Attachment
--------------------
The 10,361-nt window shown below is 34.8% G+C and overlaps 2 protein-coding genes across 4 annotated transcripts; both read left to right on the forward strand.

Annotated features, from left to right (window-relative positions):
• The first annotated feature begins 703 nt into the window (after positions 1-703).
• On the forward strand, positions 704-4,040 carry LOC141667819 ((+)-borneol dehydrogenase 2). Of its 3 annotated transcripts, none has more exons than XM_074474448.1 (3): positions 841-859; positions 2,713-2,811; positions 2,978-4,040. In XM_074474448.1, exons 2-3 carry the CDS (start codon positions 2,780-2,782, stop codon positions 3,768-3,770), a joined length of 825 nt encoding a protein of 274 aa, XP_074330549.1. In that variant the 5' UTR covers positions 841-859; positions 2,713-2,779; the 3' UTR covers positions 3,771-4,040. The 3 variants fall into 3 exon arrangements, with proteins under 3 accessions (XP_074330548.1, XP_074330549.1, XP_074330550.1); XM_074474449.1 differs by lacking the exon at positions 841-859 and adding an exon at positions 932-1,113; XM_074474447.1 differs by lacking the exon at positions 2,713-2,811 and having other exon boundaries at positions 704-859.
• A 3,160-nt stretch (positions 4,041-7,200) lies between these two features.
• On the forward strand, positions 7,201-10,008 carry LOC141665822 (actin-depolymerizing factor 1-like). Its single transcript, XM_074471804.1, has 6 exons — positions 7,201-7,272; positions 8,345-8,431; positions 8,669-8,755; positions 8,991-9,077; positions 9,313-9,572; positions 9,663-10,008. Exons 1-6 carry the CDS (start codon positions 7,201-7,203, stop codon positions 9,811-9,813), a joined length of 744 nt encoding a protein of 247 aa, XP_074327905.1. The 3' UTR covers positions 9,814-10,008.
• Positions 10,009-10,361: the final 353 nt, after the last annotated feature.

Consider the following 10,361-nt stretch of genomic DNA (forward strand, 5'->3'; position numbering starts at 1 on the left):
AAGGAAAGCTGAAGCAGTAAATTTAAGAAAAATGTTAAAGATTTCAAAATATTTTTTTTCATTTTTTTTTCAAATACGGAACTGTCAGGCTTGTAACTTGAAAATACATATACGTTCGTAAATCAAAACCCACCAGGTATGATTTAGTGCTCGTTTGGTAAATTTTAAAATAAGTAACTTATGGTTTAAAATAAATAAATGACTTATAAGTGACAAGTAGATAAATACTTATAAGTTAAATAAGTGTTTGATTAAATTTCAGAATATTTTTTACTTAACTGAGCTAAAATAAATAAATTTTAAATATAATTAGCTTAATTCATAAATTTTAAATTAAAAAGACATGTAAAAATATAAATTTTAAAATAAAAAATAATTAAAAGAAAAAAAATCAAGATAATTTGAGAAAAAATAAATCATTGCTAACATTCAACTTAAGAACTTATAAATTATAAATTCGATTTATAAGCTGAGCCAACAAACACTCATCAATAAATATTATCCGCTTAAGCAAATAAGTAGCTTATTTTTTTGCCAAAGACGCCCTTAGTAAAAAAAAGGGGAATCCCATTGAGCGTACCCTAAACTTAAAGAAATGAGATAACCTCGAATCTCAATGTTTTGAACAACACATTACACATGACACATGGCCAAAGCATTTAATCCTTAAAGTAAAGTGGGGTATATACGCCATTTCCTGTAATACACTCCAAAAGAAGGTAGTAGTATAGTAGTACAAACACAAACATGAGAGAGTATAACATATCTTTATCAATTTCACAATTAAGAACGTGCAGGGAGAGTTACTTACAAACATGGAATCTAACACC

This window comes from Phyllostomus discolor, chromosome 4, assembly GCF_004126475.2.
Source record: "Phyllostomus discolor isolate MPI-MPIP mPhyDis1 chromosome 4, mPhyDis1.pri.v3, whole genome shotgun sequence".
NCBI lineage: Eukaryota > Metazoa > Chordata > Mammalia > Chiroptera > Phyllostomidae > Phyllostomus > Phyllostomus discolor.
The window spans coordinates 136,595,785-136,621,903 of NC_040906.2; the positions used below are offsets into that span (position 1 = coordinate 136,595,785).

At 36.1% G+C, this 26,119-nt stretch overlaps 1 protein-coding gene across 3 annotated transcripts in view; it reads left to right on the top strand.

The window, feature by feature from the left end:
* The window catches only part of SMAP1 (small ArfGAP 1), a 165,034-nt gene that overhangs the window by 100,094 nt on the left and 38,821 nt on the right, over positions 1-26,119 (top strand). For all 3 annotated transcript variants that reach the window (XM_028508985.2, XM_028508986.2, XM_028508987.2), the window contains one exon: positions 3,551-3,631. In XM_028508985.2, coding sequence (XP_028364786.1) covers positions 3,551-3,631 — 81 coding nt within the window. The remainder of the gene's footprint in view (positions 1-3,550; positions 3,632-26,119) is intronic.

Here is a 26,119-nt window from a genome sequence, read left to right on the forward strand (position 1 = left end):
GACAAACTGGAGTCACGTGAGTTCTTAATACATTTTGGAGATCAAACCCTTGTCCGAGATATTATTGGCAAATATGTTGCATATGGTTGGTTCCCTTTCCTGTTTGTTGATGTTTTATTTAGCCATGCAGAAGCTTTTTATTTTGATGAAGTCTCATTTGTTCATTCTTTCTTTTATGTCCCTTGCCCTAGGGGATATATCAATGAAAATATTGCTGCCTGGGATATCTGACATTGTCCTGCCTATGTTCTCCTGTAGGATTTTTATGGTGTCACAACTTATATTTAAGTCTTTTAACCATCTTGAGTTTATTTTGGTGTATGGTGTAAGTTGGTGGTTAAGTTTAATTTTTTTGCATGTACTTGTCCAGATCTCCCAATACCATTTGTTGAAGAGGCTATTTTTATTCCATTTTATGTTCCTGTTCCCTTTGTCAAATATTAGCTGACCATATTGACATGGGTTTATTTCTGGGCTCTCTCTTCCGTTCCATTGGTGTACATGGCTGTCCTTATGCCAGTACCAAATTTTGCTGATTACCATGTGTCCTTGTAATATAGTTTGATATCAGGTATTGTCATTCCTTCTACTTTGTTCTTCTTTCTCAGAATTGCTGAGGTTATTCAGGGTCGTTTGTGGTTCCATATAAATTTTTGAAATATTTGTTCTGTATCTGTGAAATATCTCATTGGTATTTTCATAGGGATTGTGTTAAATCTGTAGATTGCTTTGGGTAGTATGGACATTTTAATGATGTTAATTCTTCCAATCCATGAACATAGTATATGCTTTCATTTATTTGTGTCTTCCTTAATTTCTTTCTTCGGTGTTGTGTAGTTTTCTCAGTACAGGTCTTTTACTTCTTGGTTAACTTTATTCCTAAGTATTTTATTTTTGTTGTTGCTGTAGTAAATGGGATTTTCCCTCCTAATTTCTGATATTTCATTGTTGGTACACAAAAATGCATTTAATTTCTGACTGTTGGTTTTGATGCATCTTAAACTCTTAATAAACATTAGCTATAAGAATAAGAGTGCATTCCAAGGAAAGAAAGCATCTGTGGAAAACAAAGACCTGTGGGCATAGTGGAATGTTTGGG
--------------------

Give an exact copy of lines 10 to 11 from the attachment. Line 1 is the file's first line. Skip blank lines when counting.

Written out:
This window comes from Phyllostomus discolor, chromosome 4, assembly GCF_004126475.2.
Source record: "Phyllostomus discolor isolate MPI-MPIP mPhyDis1 chromosome 4, mPhyDis1.pri.v3, whole genome shotgun sequence".